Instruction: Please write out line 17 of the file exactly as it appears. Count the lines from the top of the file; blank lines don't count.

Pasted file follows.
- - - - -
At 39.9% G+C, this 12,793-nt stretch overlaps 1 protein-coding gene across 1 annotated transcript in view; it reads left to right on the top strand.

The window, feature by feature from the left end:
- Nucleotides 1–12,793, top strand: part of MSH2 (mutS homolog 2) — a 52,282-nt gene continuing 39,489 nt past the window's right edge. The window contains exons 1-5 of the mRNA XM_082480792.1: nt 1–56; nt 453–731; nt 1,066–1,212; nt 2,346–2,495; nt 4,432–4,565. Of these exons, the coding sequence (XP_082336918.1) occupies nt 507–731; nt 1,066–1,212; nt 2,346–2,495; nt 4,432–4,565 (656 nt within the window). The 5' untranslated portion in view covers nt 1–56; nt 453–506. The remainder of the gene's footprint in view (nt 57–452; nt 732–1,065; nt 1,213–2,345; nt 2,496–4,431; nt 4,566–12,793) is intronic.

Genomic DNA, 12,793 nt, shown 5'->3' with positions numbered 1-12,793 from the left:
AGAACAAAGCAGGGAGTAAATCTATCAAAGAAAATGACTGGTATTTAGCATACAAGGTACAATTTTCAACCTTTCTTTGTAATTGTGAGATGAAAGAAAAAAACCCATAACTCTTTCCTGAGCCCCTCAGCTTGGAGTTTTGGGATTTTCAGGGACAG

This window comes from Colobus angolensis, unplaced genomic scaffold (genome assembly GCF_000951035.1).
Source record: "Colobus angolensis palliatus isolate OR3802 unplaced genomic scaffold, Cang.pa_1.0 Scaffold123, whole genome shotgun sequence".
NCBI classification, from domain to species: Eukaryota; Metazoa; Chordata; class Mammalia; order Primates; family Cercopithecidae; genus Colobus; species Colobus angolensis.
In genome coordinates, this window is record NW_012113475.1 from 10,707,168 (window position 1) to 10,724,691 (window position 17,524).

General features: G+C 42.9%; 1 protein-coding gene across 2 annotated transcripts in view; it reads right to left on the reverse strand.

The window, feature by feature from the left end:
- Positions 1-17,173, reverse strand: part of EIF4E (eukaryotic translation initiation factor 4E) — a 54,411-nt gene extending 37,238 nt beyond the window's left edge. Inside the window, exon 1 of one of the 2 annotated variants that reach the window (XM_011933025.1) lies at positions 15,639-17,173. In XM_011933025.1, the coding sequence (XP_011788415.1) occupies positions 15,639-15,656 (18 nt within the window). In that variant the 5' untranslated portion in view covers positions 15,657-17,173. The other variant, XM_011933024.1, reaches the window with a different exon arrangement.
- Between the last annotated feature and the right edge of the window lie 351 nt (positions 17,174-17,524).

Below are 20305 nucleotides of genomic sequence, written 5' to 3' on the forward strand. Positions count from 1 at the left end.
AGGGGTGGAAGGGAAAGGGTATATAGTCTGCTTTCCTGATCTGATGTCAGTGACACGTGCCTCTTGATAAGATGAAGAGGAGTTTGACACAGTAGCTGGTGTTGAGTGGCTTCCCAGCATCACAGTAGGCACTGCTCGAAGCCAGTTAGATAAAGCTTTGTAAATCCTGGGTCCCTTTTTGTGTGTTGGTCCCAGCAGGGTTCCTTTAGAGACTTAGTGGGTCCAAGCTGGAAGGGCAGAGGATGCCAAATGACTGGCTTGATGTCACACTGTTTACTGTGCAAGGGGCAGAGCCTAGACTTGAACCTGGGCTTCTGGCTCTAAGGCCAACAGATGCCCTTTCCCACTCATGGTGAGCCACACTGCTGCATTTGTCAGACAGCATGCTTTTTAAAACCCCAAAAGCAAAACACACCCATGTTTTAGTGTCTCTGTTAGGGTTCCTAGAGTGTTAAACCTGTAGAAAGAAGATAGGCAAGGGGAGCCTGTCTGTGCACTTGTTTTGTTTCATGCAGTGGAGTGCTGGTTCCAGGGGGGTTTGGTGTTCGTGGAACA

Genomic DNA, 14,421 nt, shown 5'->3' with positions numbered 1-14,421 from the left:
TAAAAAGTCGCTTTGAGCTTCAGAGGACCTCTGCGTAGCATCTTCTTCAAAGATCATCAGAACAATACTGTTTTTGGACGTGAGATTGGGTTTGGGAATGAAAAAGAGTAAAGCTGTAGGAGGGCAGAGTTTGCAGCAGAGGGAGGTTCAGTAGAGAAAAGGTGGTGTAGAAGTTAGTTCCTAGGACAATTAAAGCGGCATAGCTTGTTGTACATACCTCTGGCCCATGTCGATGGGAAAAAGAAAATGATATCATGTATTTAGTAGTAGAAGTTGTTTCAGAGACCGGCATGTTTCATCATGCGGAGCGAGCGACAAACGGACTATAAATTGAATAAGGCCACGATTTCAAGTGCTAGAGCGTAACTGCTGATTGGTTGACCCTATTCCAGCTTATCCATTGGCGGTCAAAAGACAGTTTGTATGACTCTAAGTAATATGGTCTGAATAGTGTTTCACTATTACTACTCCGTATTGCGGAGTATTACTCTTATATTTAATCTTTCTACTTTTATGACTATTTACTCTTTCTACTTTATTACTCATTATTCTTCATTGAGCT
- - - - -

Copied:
TAAAAAGTCGCTTTGAGCTTCAGAGGACCTCTGCGTAGCATCTTCTTCAAAGATCATCAGAACAATACTGTTTTTGGACGTGAGATTGGGTTTGGGAATGAAAAAGAGTAAAGCTGTAGGAGGGCAGAGTTTGCAGCAGAGGGAGGTTCAGTAGAGAAAAGGTGGTGTAGAAGTTAGTTCCTAGGACAATTAAAGCGGCATAGCTTGTTGTACATACCTCTGGCCCATGTCGATGGGAAAAAGAAAATGATATCATGTATTTAGTAGTAGAAGTTGTTTCAGAGACCGGCATGTTTCATCATGCGGAGCGAGCGACAAACGGACTATAAATTGAATAAGGCCACGATTTCAAGTGCTAGAGCGTAACTGCTGATTGGTTGACCCTATTCCAGCTTATCCATTGGCGGTCAAAAGACAGTTTGTATGACTCTAAGTAATATGGTCTGAATAGTGTTTCACTATTACTACTCCGTATTGCGGAGTATTACTCTTATATTTAATCTTTCTACTTTTATGACTATTTACTCTTTCTACTTTATTACTCATTATTCTTCATTGAGCT